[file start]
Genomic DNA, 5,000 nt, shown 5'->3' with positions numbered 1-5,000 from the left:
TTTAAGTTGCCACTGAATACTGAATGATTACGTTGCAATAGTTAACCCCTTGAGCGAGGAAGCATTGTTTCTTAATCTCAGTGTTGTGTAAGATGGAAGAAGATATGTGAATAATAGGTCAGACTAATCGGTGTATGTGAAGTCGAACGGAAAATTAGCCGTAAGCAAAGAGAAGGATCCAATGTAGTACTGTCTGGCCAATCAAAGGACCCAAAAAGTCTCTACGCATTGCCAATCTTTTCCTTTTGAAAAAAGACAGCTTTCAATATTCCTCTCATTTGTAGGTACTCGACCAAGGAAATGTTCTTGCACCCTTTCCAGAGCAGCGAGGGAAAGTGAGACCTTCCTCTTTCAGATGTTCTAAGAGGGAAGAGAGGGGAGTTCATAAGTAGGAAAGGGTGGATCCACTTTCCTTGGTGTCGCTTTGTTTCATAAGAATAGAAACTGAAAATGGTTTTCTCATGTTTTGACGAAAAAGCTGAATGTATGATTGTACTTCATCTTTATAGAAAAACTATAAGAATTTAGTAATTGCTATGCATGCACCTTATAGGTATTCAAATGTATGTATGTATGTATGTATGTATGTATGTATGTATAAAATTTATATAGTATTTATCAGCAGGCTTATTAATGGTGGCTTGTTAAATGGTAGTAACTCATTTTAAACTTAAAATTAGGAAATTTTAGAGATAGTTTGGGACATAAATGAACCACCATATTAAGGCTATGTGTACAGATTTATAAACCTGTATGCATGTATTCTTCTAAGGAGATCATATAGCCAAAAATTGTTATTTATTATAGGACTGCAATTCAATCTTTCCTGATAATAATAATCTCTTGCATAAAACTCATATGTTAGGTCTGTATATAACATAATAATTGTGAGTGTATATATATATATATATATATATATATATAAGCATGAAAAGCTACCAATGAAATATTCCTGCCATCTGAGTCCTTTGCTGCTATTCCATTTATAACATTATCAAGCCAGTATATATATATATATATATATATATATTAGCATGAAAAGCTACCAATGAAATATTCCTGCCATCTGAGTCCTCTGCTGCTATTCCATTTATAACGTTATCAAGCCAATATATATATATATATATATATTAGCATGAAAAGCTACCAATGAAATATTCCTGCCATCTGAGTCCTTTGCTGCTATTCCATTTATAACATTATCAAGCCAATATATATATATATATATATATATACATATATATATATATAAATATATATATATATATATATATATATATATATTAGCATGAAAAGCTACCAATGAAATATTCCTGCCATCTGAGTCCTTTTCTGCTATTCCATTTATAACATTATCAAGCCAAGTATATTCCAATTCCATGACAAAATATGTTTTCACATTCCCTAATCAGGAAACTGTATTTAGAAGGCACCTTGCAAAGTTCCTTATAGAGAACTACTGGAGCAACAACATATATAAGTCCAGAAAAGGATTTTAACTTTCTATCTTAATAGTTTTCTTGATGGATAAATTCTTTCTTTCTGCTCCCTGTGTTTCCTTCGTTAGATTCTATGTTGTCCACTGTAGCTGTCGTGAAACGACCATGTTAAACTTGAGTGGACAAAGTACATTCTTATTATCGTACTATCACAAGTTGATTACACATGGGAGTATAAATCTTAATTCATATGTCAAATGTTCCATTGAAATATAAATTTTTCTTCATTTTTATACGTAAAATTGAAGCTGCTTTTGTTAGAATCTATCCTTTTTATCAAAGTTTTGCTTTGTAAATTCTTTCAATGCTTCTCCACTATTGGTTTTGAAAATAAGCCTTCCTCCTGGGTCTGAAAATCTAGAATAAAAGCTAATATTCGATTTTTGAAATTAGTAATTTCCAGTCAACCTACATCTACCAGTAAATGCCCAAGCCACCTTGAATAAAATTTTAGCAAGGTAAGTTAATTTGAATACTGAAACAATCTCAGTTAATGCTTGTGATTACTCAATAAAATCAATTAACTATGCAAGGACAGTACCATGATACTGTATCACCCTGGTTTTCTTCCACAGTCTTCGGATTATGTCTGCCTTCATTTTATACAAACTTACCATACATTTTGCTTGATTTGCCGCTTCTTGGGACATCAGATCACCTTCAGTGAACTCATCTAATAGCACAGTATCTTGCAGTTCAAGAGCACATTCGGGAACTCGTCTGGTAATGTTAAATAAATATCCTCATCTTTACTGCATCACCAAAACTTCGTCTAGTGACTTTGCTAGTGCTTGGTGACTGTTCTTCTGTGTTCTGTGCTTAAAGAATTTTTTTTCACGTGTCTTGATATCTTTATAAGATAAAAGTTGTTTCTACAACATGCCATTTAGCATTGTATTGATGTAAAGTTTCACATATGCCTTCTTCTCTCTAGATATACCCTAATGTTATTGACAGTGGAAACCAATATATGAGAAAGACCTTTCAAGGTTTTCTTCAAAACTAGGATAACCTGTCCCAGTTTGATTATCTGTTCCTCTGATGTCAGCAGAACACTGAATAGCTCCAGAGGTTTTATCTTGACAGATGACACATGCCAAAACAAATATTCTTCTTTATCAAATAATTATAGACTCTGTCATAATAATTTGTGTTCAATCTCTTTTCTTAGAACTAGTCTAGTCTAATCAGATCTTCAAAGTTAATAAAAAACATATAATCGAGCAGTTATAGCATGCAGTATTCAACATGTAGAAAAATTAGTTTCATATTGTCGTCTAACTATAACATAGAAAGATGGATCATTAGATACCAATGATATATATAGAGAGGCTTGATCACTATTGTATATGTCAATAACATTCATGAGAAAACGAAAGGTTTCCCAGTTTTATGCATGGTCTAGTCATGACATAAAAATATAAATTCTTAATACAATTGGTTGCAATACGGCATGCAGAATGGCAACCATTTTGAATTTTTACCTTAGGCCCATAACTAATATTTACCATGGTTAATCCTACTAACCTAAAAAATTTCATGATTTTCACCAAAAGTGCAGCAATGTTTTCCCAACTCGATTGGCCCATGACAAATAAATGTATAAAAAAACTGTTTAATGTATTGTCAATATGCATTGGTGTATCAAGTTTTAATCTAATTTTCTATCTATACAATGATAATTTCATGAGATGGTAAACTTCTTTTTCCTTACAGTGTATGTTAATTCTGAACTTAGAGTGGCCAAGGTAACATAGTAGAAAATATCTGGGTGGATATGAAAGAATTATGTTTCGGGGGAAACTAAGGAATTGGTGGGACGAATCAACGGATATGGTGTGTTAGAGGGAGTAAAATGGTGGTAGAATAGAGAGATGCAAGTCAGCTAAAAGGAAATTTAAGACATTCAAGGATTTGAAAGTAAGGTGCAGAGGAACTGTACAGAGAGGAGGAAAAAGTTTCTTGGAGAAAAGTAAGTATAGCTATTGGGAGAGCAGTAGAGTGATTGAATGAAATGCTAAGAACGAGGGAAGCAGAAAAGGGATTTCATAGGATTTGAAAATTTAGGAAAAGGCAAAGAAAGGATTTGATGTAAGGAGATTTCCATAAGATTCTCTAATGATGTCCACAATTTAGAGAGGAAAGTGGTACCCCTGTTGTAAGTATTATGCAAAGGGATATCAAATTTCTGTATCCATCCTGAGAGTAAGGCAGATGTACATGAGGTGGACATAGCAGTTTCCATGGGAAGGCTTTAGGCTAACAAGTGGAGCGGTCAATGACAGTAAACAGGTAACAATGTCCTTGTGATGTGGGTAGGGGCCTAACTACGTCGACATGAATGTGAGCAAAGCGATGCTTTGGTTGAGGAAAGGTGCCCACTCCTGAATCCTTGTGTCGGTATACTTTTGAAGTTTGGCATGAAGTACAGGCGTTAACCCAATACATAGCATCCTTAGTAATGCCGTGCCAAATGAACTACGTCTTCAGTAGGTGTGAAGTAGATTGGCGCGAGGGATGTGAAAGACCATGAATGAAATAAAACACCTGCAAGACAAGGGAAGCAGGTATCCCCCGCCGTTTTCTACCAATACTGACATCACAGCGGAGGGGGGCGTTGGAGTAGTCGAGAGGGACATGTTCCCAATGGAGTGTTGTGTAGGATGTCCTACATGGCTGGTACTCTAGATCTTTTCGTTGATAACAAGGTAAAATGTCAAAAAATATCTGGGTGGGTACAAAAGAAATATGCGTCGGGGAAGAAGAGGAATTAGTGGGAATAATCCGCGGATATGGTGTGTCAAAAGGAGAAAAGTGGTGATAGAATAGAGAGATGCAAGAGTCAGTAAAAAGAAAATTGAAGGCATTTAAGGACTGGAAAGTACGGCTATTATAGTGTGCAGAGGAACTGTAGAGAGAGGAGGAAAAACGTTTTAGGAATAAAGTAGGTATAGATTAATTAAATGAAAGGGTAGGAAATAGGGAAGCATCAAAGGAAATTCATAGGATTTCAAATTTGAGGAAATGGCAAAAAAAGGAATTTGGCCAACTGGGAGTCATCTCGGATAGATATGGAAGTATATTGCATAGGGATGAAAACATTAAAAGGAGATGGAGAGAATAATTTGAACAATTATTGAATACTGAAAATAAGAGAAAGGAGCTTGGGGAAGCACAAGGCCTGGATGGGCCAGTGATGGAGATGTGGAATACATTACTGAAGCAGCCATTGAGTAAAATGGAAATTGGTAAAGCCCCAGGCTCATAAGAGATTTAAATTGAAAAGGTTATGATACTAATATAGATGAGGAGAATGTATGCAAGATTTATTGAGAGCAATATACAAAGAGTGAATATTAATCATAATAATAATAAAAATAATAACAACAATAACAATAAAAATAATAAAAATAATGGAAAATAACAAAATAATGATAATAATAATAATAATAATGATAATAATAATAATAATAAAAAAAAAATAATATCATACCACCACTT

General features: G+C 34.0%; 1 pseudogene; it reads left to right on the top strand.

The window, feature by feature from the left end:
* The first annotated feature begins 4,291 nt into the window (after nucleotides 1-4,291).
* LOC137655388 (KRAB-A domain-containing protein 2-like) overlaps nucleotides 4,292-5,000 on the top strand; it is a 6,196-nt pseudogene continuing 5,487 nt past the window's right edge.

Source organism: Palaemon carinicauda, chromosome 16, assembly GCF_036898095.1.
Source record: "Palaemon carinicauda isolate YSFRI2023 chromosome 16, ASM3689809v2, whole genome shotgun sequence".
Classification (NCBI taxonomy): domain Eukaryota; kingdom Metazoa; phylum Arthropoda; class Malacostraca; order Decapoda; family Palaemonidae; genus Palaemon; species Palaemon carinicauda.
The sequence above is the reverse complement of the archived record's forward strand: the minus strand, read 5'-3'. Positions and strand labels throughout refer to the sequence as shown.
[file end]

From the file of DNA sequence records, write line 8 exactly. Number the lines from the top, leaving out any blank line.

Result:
Source record: "Palaemon carinicauda isolate YSFRI2023 chromosome 16, ASM3689809v2, whole genome shotgun sequence".